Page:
In 1948 there was only a population of 250 people in Port Hedland and town was only one mile. In those days, the full bloods had to get out of town at sun down. I’ve seen all those days. I planted gum trees at Merv’s Lookout, in memory of the 29th Garrison Battalion, North West detachment, which had been formed from Citizen Military Forces in 1942. I came here at 16 with the Guerrilla Warfare. The army took over houses, shops, schools and town halls, they were on guard duty, labouring and coastal defence; including walking along the coastline from Port Hedland to Broome searching for Japanese activity. It’s historically listed, in my opinion they can’t build over that. Not in my time.
I was a casual labourer to start with, going out bush, well sinking, working for the store men, down at the esplanade, lots of things. I came into town and I ended up being a wharfie. I was part of the The Australian Workers’ Union (AWU) strikes, me and one of my workers lay down in front of the trucks, we won the round. I seen a bit of change on the waterfront. I worked there until the age of 65, then retired. In those days of being a wharfie I saved one old blokes’s life. I’ve lost many friends, some from sickness, some I had to part ways with and leave. They get older, pass on, or shift down to Perth for medication. I don’t like Perth, it’s a bloody rat race, but I’ll probably have to move one day, they’ve got me a button to wear around my neck, an emergency one, in case I break my leg or something like that.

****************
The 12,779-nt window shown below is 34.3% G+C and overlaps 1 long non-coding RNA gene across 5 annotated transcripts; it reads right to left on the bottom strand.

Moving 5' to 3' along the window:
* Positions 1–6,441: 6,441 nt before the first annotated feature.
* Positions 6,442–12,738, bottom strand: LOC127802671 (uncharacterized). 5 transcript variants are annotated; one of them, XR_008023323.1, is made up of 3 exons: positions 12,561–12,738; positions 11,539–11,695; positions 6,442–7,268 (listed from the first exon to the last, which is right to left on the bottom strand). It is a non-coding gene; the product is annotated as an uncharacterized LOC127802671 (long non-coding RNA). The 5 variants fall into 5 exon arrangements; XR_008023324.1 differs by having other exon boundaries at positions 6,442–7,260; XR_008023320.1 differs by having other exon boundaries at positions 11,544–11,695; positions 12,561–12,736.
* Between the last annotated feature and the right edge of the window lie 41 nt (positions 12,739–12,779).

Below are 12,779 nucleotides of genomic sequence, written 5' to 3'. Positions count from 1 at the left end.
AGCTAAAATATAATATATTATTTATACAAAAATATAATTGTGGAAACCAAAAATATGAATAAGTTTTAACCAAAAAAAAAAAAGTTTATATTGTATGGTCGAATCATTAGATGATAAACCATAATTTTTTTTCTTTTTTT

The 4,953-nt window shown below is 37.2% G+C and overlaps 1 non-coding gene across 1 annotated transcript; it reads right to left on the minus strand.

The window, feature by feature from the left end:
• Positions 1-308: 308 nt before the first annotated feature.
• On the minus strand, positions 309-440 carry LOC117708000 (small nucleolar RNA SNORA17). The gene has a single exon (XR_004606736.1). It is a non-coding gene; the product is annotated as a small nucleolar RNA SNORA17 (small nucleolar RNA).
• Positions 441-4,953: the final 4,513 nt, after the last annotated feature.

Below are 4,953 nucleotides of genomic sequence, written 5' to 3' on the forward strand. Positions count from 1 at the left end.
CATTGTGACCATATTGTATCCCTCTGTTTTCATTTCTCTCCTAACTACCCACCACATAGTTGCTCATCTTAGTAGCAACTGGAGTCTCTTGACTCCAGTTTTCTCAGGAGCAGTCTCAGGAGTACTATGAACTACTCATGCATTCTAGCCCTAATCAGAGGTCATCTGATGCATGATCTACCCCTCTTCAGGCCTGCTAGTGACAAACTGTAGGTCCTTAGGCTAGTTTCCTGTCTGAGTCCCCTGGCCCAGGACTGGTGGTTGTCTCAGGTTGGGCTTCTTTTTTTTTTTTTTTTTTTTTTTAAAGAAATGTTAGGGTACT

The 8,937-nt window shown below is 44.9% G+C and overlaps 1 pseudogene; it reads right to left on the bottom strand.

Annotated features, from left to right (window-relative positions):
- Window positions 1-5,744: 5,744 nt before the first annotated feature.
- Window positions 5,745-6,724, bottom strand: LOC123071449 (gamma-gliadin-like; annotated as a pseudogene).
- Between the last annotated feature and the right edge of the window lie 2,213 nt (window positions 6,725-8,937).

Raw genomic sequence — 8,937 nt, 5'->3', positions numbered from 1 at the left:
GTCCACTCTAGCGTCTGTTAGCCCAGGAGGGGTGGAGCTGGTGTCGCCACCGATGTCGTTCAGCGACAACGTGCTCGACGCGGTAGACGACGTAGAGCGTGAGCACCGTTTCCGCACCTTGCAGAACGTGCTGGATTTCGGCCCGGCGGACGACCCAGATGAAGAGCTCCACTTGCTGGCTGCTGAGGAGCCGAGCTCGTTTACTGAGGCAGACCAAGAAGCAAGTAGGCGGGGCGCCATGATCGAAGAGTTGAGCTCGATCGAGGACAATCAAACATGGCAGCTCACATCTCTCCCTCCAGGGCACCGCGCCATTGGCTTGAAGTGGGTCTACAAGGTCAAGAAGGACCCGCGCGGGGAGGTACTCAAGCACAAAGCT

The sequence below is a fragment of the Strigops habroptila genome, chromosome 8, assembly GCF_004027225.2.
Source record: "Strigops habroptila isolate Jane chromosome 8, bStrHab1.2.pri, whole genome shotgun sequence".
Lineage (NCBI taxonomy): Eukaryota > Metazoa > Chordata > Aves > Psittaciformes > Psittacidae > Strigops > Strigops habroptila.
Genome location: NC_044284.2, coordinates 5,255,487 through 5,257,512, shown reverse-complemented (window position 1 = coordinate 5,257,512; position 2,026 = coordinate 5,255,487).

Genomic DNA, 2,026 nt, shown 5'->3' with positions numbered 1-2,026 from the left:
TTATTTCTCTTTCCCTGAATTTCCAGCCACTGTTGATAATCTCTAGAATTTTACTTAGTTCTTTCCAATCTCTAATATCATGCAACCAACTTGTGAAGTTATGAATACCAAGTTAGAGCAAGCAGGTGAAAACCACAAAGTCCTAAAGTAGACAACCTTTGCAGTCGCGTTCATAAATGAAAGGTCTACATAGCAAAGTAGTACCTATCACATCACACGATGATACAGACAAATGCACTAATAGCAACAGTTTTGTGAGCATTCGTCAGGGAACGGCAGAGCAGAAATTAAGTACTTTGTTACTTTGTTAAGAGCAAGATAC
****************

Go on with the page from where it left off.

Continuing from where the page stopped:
I’ve got a pacemaker in here. I can’t run down the beach like I used to; I used to skip rope and I was a very active man once. I’ve lost my wife Betty. I met her here; she was married and had two daughters before she met me; her and her husband had a job in Marble Bar. They parted and she came to Marble Bar and that’s how I met her. My wife had Alzheimer’s disease for five years. When I got there, she didn’t know me, it wasn’t worthwhile for me, going down there. She passed away two years ago. I managed to get her into the Pioneer Cemetery. Every Saturday I go the RSL shop in Port and do a couple of hours, pressing labels for prices of things, after that I go and see Betty, give that plant a bit of water, go home and watch the footy. The loneliness is driving me mad, if I didn’t have the TV, I don’t know what I’d do.